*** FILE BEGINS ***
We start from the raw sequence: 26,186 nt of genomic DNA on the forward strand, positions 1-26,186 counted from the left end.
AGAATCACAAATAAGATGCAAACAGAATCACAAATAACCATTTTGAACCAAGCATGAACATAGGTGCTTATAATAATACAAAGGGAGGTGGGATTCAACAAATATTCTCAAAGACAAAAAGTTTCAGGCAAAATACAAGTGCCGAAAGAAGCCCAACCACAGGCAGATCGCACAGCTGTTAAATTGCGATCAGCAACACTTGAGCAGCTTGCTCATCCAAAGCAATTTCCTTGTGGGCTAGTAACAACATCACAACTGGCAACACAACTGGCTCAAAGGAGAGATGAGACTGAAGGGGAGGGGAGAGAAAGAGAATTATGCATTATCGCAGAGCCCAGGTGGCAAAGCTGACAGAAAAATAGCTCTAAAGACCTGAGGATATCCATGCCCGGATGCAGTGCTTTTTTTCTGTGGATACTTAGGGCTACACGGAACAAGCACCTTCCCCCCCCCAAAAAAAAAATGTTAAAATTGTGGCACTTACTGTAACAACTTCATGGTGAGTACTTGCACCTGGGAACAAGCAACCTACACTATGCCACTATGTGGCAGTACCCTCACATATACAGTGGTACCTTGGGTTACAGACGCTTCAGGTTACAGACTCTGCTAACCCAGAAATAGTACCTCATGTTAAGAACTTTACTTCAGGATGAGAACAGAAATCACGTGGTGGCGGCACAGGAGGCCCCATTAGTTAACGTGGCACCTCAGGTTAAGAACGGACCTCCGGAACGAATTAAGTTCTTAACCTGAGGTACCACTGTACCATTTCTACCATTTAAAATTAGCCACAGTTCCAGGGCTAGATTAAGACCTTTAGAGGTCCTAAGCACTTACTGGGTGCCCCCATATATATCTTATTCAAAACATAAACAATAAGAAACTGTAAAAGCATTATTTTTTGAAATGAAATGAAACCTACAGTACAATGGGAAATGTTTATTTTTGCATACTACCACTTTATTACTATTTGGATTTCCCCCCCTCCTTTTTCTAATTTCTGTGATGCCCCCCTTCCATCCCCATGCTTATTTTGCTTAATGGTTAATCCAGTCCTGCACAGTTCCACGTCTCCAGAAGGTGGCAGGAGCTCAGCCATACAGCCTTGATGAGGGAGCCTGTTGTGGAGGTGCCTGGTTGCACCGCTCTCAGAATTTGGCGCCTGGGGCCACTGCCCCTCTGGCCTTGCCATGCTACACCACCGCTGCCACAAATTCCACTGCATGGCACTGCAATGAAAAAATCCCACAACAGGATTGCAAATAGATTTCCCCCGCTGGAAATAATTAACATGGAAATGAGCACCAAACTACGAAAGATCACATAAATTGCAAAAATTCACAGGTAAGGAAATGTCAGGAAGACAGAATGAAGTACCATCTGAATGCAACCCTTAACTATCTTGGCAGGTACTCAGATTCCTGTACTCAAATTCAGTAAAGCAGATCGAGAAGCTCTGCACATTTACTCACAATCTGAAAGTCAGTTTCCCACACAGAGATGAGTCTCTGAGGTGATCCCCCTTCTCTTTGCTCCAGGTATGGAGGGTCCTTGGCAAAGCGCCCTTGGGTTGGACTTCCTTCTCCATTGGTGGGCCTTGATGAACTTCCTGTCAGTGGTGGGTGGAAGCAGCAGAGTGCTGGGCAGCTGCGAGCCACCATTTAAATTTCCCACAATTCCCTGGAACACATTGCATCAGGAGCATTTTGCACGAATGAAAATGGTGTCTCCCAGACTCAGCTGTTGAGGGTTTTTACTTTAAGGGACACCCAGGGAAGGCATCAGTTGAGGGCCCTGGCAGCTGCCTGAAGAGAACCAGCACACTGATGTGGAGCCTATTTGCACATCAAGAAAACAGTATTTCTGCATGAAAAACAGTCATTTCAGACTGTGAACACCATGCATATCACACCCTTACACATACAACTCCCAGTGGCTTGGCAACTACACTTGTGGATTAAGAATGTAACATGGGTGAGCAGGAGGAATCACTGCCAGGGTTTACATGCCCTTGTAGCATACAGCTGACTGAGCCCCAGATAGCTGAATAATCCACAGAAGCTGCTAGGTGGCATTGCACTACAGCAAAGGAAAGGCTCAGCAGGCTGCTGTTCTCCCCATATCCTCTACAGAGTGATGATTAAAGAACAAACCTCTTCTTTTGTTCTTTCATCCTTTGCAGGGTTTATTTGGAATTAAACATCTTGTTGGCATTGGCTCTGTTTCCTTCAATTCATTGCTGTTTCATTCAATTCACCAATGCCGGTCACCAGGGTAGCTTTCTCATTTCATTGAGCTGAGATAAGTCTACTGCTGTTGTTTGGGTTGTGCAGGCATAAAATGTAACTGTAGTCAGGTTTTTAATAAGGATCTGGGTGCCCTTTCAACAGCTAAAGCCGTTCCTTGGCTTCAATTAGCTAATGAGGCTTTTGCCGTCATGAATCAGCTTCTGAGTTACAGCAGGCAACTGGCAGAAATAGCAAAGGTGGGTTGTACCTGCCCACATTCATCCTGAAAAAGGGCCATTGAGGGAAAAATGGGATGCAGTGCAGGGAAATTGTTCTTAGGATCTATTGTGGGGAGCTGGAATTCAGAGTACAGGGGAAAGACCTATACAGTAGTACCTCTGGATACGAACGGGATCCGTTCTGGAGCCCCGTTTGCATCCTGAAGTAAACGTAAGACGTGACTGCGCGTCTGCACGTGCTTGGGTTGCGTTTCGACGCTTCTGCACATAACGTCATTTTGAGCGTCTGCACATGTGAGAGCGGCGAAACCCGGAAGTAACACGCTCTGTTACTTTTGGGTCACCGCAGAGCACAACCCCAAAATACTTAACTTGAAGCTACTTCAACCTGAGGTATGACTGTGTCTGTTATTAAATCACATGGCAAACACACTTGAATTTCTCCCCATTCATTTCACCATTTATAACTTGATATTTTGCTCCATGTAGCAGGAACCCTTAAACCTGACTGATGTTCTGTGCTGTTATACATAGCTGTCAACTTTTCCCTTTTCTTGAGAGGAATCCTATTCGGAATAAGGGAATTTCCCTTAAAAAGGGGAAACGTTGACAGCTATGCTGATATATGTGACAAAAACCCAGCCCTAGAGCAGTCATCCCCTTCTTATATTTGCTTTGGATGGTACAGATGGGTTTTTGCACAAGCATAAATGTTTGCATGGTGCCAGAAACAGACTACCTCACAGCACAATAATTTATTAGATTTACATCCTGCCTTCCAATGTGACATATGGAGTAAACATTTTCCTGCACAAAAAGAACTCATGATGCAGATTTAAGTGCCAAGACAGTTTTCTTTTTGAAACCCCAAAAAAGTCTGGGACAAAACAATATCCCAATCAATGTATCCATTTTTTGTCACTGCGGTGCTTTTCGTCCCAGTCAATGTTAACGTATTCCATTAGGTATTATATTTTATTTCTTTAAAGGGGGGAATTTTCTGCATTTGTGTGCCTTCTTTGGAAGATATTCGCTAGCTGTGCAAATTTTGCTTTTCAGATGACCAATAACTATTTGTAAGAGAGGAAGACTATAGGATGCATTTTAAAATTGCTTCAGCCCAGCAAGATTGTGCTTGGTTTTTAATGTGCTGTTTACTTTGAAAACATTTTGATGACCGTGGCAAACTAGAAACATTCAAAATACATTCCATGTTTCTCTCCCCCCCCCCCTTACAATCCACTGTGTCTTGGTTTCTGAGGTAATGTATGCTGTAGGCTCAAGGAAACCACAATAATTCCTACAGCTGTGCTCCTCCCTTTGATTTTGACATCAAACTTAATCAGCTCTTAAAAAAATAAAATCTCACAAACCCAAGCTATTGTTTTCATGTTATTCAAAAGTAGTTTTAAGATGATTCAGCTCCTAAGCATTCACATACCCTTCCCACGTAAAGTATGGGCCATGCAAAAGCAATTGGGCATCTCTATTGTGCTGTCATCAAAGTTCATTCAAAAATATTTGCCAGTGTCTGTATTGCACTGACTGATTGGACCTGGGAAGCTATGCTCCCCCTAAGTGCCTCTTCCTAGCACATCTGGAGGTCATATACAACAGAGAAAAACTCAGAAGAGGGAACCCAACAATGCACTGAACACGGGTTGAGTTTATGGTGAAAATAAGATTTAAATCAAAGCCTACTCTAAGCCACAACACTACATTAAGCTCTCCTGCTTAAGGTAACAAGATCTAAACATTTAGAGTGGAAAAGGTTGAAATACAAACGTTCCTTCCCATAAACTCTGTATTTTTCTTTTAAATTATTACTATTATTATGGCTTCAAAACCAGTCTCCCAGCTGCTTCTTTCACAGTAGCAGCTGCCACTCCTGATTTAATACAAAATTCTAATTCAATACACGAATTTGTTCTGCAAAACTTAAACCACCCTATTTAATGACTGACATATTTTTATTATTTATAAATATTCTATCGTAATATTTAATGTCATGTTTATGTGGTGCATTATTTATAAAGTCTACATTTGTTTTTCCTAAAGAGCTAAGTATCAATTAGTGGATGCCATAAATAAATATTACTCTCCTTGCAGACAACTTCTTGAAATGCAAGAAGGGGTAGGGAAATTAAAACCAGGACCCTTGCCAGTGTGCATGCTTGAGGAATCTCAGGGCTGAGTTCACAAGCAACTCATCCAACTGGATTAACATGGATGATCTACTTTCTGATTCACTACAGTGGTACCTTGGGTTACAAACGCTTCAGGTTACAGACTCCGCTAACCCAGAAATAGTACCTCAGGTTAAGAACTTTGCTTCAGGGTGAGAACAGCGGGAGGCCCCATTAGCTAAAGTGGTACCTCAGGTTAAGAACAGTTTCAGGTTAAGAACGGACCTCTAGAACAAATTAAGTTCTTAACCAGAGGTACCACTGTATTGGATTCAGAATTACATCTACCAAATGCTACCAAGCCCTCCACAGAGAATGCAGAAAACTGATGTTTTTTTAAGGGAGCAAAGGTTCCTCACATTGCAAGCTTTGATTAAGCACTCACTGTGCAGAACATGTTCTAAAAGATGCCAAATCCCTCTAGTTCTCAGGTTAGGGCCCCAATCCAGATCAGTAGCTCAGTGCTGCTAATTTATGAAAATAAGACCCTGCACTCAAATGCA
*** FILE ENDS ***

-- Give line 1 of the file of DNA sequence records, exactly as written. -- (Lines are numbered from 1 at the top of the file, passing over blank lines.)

We start from the raw sequence: 26,186 nt of genomic DNA on the forward strand, positions 1-26,186 counted from the left end.